Quick idea test
Product developers can now test the usability of their designs faster than ever using powerful algorithms and graphics processors.
Simulations are a vital aid for designing components, machines, and cities virtually. To make the process even faster in the future, simulation experts at Siemens are developing powerful algorithms and using graphics processors. They enable them to evaluate designs in a matter of seconds or minutes and more fully exploit the enormous potential of possible designs.
Wearing virtual reality goggles and holding a controller in each hand, simulation expert Dirk Hartmann from Siemens Corporate Technology moves the design model of a wheel suspension in digital space. Not only can he rotate the model on all axes, but with the press of a button he can apply forces to the model from any direction and of any size. The effects can be seen instantly in the deformations and the colors of the model. Red areas immediately tell him that the load is in the critical range and there is a risk of component failure.
Complexity of design options
Engineers today refine their components down to the smallest detail in order to extract the best possible performance from machines and technologies. The journey from design to end product used to be a long one. If designs had to be changed, they first had to be simulated by an expert to ensure that the changes really led to improvements. “This division of labor will soon be a thing of the past,” says Jan Leuridan, who heads the Simulation and Test Solutions business segment at Siemens Digital Industries. “Our answer is to combine design and simulation.”
For years, Dirk Hartmann and his expert colleague Stefan Gavranovic from Siemens Digital Industries have been working with other colleagues from Siemens Corporate Technology to enable engineers to quickly test their designs’ physical performance, such as the load caused by external forces. If these properties don’t meet expectations, they can immediately adapt the design. “Because components are becoming increasingly complex, it’s important to form a quick impression of how a component prototype might behave,” says Hartmann. “That’s why we developed an interactive simulation software that allows engineers to test multiple ideas in a very short period of time without having to wait for an evaluation by simulation experts.”
One-thousand times faster than conventional methods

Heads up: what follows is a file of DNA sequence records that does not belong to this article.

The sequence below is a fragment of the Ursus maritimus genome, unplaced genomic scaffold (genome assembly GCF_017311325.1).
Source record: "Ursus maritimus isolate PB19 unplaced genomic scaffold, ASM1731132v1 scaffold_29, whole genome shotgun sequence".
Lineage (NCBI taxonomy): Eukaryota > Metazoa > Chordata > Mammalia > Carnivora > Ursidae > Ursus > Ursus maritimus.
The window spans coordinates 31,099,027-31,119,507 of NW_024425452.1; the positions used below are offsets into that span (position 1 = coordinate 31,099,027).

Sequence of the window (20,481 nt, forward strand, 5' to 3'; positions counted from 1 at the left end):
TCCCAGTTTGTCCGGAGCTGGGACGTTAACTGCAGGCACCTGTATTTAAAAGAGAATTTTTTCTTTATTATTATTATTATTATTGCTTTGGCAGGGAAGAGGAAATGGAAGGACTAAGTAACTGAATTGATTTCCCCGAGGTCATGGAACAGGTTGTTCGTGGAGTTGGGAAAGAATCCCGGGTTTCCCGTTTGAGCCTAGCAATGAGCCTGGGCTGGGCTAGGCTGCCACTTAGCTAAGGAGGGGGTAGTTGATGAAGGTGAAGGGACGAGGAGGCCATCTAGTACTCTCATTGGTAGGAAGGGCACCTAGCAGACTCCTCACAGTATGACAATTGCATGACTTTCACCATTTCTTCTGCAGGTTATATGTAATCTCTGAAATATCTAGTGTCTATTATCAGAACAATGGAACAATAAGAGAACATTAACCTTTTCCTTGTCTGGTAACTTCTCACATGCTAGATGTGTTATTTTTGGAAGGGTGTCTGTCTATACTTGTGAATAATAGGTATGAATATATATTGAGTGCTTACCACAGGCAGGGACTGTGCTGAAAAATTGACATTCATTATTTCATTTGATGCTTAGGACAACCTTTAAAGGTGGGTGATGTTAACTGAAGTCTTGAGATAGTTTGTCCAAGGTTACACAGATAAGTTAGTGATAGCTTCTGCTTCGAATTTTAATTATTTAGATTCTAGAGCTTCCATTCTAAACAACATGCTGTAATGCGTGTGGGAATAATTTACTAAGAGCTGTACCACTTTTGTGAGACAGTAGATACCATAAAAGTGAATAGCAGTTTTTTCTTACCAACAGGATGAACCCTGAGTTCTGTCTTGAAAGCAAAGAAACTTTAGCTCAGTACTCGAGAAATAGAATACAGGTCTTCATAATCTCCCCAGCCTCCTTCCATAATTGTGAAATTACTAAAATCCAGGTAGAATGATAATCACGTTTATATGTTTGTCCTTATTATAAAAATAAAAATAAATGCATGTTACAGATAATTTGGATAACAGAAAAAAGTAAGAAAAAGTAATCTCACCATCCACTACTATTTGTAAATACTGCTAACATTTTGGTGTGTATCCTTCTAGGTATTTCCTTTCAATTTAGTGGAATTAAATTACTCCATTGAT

The quick idea test is made possible by two technological innovations. The first is a faster algorithm. Not only is the computing power of processors growing annually according to Moore’s Law, but the efficiency of algorithms is also increasing exponentially. In the case of a real-time simulation, the algorithms are based on the “finite element method” in which an object is subdivided into a grid of small elements. If a designer changes the shape of a component, sophisticated algorithms will calculate values like the temperature behavior or internal mechanical stress for each individual element. So that this can occur in a matter of seconds, the calculation task is divided into many small steps that are processed in parallel.
This in turn requires a second innovation: the use of a computer’s graphics processors instead of its central processor core. Thanks to their architecture, graphics processors permit a tremendous number of parallel calculation processes – and the more graphics processors that are built into a computer, the greater the number of the parallel processes. “This allows us to run simulations that are a thousand times faster,” says Hartmann.
Expansion for the digital twin
When an engineer uses this software to design a component, the simulation with the idea tester now runs continuously in the background. The effects of design decisions are then displayed immediately on request. And this doesn’t just apply to machines. “Think of a team of urban planners,” says Hartmann. “Real-time simulations create opportunities for them as a group to interactively simulate and discuss the effects of new buildings on a neighborhood’s air-flow conditions at a very early stage.”
Last but not least, this software can also support generative design. In this case, engineers use a design program that automatically creates a variety of designs based on a basic concept and selected parameters, such as the ability to withstand forces. This wealth of ideas can then be immediately evaluated using simulations, making it possible to evaluate more ideas and more complex designs. New designs can be found in a matter of seconds or minutes. This doesn’t just mean reaching the goal faster, it also allows the design software to learn continuously. Each time engineers sit down to work, they have access to an even more skillful tool.
Author: Hubertus Breuer
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